If you’ve been in the world of fitness more than 10 minutes, you’ve most likely heard the terms mobility, stability and flexibility thrown around a lot. Mobility refers to a joint’s ability to explore its full range of motion (ROM) taking into account restricted muscle tissue, joints, joint capsules, soft tissue and motor control; it is often paired with the term stability which refers to the ability to control a joint throughout its ROM. Flexibility differs from mobility in that, it simply refers to the muscles’ ability to stretch. Think of movement when you think of mobility and a static position when you think of flexibility.
In my experience as a chiropractor and fitness professional, the best way to understand mobility as a concept is to discuss how it helps, how it hurts, and how to find the balance.
Mobility and mobilization for ourselves and our clients is more important now than ever. According to recent studies, a quarter of the US population sits more than eight hours a day. With 6-8 hours of sleep per night, your average US citizen is a victim of inactivity for nearly two-thirds of their day.
What makes this a pure tragedy is simply how our human bodies will adapt to immobility.
“If you keep making that face, Patrick, it’ll stay like that…” Teasing aside, Mom wasn’t wrong…if you stay in a position long enough, soft tissues in the human body can get “sticky” or even create fibrous cross-linkages, locking those tissues in place. Allow me to paint a picture here:
So you’re seated at the theater. You have your popcorn and Icee (it’s cheat day…) and you settle in as the projector kicks on. Two hours later, the movie is over and you go to stand up but for about ten seconds there, you’re feeling about 30 years older as you straighten up. Welcome to Adhesion Town, Population: You.
This is how quickly adhesions can set in. Our fascial layers can act like cellophane/cling wrap and stick to each other like this for a number of reasons: If they’re not hydrated well, if there’s absence of movement, or if there’s microtraumas like repetitive stress/overuse.
Now imagine you’re an athlete. Maybe you only play ultimate frisbee once a week. But with adhesions restriction our movement while engaging in quick motions, injury or discomfort is likely.
This is where the importance of mobility and mobilization comes in, deus ex machina style.
How Mobility Helps
When it comes to modern human movement, “an ounce of prevention is worth a pound of cure.” Mobility equipment and regimens can be the best prevention we have in our arsenal. In a future blog, I’ll be discussing the essential tools that I use to help my clients and patients attain the honorary rank of “mobility masters”.
How Mobility Hurts
Too much mobility, or hypermobility, can also be a problem. A few classic examples would be a chronically dislocating shoulder or a missing ACL – these conditions are instances of a lack of stability in and around a joint, leading to an abundance of mobility, leading to a higher chance of injury when loading those areas.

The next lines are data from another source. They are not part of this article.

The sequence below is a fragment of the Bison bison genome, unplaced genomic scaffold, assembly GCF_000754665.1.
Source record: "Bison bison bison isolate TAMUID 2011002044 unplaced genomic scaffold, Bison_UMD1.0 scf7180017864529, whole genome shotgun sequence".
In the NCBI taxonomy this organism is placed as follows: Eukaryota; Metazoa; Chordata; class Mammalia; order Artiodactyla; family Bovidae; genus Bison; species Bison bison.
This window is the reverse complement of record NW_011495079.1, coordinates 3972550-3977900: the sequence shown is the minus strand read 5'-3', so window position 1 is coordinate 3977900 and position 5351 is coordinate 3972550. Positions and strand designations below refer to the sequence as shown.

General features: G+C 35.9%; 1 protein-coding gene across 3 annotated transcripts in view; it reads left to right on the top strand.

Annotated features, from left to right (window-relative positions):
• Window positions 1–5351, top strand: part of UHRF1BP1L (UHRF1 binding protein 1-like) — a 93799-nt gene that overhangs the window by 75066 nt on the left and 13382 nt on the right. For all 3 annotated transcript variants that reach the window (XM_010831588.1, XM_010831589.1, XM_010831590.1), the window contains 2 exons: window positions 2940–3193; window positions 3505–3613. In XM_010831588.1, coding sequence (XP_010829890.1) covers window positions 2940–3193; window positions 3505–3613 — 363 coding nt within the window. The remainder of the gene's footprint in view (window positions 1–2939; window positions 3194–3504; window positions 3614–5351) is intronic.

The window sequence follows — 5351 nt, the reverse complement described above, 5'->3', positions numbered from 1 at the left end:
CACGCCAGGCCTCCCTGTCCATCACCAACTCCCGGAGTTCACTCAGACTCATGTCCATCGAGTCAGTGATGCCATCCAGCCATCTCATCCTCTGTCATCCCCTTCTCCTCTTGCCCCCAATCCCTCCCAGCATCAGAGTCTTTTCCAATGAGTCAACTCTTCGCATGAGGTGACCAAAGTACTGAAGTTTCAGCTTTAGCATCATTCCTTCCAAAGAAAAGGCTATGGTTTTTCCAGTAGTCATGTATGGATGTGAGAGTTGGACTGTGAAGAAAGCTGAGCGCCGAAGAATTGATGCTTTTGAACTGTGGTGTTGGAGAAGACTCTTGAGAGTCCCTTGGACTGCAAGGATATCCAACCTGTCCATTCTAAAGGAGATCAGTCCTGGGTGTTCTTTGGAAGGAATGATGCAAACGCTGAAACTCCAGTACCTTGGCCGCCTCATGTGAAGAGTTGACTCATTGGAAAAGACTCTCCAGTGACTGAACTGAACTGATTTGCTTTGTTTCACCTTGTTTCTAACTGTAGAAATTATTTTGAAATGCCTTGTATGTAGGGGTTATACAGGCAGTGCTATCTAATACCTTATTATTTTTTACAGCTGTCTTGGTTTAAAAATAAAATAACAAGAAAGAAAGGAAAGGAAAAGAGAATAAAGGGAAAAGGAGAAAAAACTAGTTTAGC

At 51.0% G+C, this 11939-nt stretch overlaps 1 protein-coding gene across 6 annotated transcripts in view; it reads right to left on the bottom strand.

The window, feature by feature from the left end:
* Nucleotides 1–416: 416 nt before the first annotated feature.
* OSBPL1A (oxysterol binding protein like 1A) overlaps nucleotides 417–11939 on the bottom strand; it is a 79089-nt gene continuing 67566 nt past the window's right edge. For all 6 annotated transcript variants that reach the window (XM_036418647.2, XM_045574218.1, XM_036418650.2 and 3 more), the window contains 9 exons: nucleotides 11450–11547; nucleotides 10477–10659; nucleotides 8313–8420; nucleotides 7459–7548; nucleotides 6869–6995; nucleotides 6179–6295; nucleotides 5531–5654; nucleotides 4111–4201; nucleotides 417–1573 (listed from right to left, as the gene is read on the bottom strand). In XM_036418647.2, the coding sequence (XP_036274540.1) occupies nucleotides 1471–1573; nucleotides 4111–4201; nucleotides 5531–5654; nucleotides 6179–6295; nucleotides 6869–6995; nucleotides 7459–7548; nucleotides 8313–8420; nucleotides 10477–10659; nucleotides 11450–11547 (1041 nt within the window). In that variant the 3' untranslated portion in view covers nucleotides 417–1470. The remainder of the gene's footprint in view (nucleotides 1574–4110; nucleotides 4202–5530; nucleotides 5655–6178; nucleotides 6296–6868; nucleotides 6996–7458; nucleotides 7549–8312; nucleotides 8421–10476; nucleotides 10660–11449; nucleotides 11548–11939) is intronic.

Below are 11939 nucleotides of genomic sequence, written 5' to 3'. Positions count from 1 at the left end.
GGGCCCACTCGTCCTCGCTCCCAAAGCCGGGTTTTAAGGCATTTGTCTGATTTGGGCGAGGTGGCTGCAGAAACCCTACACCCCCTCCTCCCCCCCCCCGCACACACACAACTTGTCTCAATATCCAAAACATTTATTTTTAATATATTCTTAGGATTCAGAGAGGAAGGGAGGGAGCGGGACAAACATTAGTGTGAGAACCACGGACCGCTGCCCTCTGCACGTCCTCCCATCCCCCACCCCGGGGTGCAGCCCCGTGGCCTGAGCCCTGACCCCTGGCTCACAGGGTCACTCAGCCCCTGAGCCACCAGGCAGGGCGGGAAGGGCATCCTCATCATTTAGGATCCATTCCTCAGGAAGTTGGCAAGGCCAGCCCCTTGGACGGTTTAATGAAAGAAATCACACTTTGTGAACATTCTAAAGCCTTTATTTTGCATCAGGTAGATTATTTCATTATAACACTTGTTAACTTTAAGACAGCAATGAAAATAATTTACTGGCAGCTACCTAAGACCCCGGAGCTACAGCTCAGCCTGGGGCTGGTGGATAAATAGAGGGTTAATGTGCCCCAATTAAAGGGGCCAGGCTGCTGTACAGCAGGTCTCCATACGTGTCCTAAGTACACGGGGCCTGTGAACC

Clients with these issues typically require rehab to restore motor control and muscular strength as a substitute for those missing ligaments or torn tissues. Even overstretching can lead to similar outcomes and limit functional capacity in our clients.
How to Identify the Right Balance
Understanding and identifying ROM issues in your clients, then implementing stretches or utilizing mobility tools are the first steps to finding balance.
The client should be able to do an assigned movement with proper form before adding weight – this demonstrates ideal ROM for that exercise. Identifying proper form first is the easiest way to be confident that your client’s ROM isn’t too hot or too cold, but juuuust right.
You might encounter some more obvious postural distortions and muscle imbalances that require a heavier tackle, especially with joints like the shoulder with many joint actions creating more opportunity for poor mobility to develop. Learning how to assess those specific shoulder ROMs can be done quite thoroughly and provide even more information to improve mobility.
You can check out the following short video and see how one can improve joint mobility quickly with a few mobilization approaches:
For those who want to get everything they possibly can out of every joint, there are entire programs dedicated to such an endeavor such as Kinstretch, where one basically mobility-trains each joint for a few weeks.
And when in doubt, you can pretty much count on the ankles and the scapulae to have some kind of restriction in almost everyone. If you haven’t already checked out the Three Essential Exercises to Improve Client Mobility, now might be the time! These are great movements to address the most common mobility issues.
When they are all pliable/flexible/mobilized, use your professional training instincts to build strength and stability throughout those mobilized systems. Easy as that!